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The unassuming hero of Jonas Karlsson's clever, Kafkaesque parable is the opposite of a malcontent. Despite scant education, a limited social life, and no prospects for success as it is usually defined, he's that rarity, a most happy fella with an amazing ability to content himself with very little. But one day, returning to his barebones flat from his dead-end, part-time job at a video store, he finds an astronomical bill from an entity called W.R.D. He assumes it's a scam. Actually, it is more sinister-- and it forces him to take a good hard look at his life and values.

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The season for blueberries used to be short. You'd find fresh berries in the store just during a couple of months in the middle of summer.

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Greek Village's Muslim Culture Clashes With Athens

Jan 22, 2012
Originally published on January 25, 2012 9:24 am



Reporter Joanna Kakissis traveled to the province of Thrace, in northern Greece, to look into a religious controversy. What she found, like so much in Greece these days, was a story about the sad state of the economy.


JOANNA KAKISSIS, BYLINE: Recep Pacaman greets friends at his family home in the village of Komotini. The male visitor is wearing a prayer cap; the woman, a dark headscarf.


KAKISSIS: They're speaking Turkish. For 400 years, Greece was ruled by the Ottoman Turks. When the Ottoman Empire finally collapsed after World War I, many Greeks were left in Turkey, and many Turks found themselves in a now-independent Greece. A brutal war followed, and Greeks were expelled from Turkey - and Turks from Greece. But the peace treaty ending the war allowed about 100,000 Turks to stay in Thrace. Recep Pacaman's family was among them.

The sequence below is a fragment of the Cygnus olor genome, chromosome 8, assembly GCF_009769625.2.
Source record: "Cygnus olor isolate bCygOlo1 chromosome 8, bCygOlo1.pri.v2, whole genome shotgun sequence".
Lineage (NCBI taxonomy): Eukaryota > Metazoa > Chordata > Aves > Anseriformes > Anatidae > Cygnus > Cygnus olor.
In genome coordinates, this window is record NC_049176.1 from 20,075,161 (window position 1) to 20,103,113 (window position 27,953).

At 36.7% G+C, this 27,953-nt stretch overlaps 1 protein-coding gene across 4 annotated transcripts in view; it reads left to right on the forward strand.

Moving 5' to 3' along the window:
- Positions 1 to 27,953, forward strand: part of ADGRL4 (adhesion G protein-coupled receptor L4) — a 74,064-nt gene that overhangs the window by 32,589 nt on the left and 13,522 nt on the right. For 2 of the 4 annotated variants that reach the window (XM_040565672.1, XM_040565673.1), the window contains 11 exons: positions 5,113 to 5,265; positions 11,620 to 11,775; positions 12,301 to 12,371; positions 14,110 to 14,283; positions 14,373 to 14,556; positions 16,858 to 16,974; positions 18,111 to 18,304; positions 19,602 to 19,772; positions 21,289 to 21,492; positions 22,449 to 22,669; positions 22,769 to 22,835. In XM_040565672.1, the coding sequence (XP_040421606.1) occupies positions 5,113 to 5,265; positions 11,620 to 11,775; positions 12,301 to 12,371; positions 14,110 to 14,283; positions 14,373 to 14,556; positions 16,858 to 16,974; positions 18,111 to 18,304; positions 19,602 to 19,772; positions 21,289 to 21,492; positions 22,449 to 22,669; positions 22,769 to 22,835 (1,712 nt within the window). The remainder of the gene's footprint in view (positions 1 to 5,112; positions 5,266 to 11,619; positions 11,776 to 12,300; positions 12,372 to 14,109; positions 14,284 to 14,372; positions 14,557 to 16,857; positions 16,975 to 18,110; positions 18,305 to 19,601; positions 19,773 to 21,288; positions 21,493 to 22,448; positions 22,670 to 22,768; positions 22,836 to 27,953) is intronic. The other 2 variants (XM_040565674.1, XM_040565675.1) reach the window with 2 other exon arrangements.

RECEP PACAMAN: This house is more than 150 years. You can see, you can feel this. It's from Ottoman Empire.


KAKISSIS: The Muslim call to prayer rings out, and minarets dot the skyline in Komotini. Cemali Metzo is the mufti here.

CEMALI METZO: (Foreign language spoken)

KAKISSIS: Metzo explains that he studied Islamic law in Saudi Arabia, and now heads the sharia - or Islamic law - court here. He doesn't order beheadings or public stonings. Sharia applies only to Muslims here, and only in family law matters - like a case that lawyer Ahmet Iksan is arguing before the mufti sharia court. He represents a family in an inheritance dispute.

AHMET IKSAN: (Foreign language spoken)

KAKISSIS: He explains why his clients want to make sure one daughter of a local ethnic Turk does not inherit his money. The Greek supreme court has ruled that disputes like these can be decided here according to the Quran. An outrageous ruling, says Yiannis Ktistakis. He represents the daughter in this dispute, and has taken the case to the European Court of Human Rights in Strasburg. He wants sharia repealed in Greece.

YIANNIS KTISTAKIS: It's a religious law. Like we don't apply, also, Byzantine law for the same reason, because it's religious anachronistic law.

KAKISSIS: People here, though, seem less perturbed. In this insular society, it's hard to get anyone, particularly women, to comment. Those who do, point out that marriage by sharia law is optional. Lawyer Halil Mustafa opted out of a religious ceremony for his wedding. He's secular, but says the Muslim minority of Thrace have much bigger problems than sharia - like a bleak job market and bad schools.

HALIL MUSTAFA: In the past years, we didn't have the opportunities, or the education, to go to a Greek university because we learned nothing.

KAKISSIS: Mustafa went to university in Turkey. Thrace has record-high unemployment, and Turkey's economy is red hot. Even the ethnic Greeks are asking him about jobs there.

For NPR News, I'm Joanna Kakissis.

MARTIN: And this NPR News. Transcript provided by NPR, Copyright NPR.